I don’t think I have ever been moved as much, in as short a period of time, as in my first two hours doing Community Relations work. I am not exaggerating.
We weren’t even supposed to be in the Red Hook neighborhood. On our way to help at a shelter, Summit Five stopped to get coffee and learned—in passing, from an old man tilling his garden—that there were what we call ‘critical needs’ in the Red Hook area: power still out, sanitation not working, gas and generators in short supply. So we trucked over to Red Hook, parked the van on an obliging sidewalk and set out to ascertain the truth of what he’d told us. What we found was unimaginable.
The first place I went was a newly formed volunteer center, Red Hook Recovery, which had a line of people forty or fifty strong stretching out the front door. Katrina and I spoke to the man running it, and it just blew me away. Here were these people, less than a week after Sandy blew through their city, lined up to get masks and gloves so they could help others get the drowned remains of their basements out into the street for pickup. The man—Carlos, I believe—was organizing all that and trying to get people registered for FEMA assistance as well. He pointed us to a place two blocks down the road, so we went down to leave some “How to Register” fliers.
Walking down the street in our blue FEMA windbreakers like Olympic torchbearers, we were stopped every few steps by people who desperately needed help. I will never forget some of those faces or stories—a pair of old women with volunteers carrying a Virgin Mary statue out of their ground floor, a man whose basement apartment had flooded and who now owned only the clothes on his back, a wavy-haired man with tears in his eyes who walked up to me on the street and told me his house had been declared unlivable and he didn’t know what to do. We did what we could for each person, as much as we could do or remember from our training: handed out stacks of yellow fliers, spoke about what benefits they might be eligible for, repeated “1-800-621-3362” until we were blue in the face as well as the clothing. It was gut-wrenching, but we had no time to stop and be sad. The number of people who needed help defied comprehension.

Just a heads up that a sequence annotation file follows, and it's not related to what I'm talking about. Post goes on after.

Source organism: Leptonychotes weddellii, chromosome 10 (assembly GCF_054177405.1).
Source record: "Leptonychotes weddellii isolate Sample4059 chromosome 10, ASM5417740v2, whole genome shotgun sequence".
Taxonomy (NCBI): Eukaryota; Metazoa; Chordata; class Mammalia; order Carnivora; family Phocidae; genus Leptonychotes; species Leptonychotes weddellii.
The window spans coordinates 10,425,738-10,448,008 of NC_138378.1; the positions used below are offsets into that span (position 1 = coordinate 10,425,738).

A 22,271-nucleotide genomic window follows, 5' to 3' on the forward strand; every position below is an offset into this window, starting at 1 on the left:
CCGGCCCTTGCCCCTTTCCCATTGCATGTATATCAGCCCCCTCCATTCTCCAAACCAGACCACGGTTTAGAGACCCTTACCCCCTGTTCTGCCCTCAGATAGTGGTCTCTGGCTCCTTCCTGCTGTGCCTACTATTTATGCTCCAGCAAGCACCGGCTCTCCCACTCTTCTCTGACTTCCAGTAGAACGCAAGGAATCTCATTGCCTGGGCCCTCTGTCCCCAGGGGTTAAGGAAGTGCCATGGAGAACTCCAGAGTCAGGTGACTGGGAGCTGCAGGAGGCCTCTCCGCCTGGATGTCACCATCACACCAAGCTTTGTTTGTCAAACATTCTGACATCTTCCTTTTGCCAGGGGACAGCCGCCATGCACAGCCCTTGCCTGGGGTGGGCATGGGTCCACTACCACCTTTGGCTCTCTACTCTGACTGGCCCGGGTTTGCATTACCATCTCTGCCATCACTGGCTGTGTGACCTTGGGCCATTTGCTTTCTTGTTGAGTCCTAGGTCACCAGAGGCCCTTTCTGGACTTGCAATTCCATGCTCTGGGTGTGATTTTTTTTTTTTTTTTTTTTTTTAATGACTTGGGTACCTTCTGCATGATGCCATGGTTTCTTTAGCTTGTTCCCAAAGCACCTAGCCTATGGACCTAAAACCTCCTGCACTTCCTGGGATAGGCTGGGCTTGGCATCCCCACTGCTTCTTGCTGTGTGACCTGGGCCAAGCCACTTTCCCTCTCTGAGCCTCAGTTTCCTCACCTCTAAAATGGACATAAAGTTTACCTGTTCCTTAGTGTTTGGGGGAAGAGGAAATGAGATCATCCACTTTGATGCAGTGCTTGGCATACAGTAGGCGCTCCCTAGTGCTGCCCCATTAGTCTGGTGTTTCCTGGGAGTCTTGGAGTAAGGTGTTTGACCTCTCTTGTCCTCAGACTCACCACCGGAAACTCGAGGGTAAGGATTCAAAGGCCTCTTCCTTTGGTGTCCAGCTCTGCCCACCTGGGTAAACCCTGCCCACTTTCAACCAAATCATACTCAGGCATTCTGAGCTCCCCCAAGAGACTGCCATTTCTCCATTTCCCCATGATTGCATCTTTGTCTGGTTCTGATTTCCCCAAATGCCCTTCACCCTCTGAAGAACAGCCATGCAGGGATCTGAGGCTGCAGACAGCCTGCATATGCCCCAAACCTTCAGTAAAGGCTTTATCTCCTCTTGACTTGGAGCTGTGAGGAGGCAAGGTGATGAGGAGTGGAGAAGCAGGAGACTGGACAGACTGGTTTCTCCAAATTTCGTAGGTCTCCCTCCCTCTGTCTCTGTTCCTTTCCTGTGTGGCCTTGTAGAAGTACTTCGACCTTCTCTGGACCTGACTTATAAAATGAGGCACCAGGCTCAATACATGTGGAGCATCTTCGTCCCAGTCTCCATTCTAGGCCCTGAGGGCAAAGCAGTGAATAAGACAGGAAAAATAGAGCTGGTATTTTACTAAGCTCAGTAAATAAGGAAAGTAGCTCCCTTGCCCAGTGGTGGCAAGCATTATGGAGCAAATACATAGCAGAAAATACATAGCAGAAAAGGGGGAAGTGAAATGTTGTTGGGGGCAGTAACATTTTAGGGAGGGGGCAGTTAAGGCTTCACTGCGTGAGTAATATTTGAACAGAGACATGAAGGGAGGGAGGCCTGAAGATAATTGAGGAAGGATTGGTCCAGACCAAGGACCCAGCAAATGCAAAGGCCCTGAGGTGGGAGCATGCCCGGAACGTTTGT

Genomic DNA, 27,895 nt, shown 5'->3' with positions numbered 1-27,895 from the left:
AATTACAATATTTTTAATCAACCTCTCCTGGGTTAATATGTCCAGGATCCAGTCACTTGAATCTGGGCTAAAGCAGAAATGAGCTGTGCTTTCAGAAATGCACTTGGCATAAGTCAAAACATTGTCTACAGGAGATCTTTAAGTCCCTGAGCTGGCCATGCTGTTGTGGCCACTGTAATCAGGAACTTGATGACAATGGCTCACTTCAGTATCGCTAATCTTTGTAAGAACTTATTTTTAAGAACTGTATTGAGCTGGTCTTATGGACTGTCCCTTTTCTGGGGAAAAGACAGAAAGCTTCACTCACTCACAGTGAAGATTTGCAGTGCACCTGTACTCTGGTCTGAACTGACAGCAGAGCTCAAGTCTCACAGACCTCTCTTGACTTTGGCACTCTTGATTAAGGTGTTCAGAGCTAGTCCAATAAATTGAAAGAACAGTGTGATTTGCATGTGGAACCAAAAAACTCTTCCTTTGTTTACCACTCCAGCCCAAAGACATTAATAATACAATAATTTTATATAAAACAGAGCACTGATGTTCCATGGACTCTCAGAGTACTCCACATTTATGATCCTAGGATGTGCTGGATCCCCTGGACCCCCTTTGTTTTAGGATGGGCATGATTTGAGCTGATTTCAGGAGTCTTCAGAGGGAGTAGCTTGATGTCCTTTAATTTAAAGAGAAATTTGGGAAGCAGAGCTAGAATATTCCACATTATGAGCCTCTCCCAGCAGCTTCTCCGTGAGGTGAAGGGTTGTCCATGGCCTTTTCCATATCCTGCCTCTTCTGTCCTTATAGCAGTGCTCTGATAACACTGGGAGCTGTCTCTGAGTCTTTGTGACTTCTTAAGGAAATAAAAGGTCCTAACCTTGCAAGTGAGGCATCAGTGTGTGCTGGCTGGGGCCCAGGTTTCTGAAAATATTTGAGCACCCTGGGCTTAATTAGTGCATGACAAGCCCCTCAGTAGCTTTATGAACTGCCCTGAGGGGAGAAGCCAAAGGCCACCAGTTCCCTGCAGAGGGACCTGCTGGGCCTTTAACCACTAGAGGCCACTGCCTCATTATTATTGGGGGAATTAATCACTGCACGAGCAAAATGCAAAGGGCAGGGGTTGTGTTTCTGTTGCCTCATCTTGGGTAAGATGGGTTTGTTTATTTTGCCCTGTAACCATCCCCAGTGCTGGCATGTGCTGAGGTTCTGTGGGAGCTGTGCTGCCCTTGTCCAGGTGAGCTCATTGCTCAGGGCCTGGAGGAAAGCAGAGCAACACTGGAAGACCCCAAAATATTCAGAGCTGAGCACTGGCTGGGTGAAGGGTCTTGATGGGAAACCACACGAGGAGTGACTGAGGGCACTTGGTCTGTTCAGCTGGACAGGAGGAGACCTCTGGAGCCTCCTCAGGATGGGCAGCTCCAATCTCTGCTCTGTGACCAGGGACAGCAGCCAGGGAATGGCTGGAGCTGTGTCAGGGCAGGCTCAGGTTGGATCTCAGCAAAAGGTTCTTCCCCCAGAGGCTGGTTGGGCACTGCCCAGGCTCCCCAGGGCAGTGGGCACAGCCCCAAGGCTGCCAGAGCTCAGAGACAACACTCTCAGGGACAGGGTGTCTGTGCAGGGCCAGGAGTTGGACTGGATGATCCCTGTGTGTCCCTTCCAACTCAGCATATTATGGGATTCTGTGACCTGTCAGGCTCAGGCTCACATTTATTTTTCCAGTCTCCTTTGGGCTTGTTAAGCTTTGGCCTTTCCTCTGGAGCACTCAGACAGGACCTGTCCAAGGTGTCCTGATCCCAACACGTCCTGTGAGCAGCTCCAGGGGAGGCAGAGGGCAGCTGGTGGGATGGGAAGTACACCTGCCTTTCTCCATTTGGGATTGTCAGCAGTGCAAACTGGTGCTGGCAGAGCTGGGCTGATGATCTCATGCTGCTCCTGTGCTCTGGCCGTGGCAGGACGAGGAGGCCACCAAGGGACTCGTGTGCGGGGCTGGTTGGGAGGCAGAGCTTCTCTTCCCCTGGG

And yet there were reasons for hope, endlessly, everywhere you looked. The massive group of volunteers was only one. Another woman had opened up her art gallery, equipped with wi-fi, for people to get online and register with FEMA. AT&T had set up a station in Coffey Park for people to come and charge their phones, essential when you’re trying to register. National Guardsmen, NYPD officers and good Samaritans had formed a human chain, unloading 24-packs of water from a pair of National Guard trucks, as a line of thirsty, freezing people waited patiently for their turn. People’s entire lives were sitting on the side of the road, pictures and books and clothing and pressboard, furniture and lamps and ruined electronics. And nearly every house had sump pumps chugging away and volunteers hauling what we have to call ‘debris’ to stay sane out of strangers’ houses. Heart and grit and pure hardworking saintliness were everywhere in that place.
We left fliers at all of those places, passed them out into scores of hungry hands, told people what FEMA did and didn’t, could and couldn’t do. There were some tears and angry looks, but they were far outweighed by just a waterfall of thank-yous—heartfelt, hopeful, accompanied by handshakes and warmth and just pure gratitude. Two hours flew by as Summit 5 scattered all over the neighborhood, then re-formed at the van (a couple of hundred fliers lighter) and wheeled away.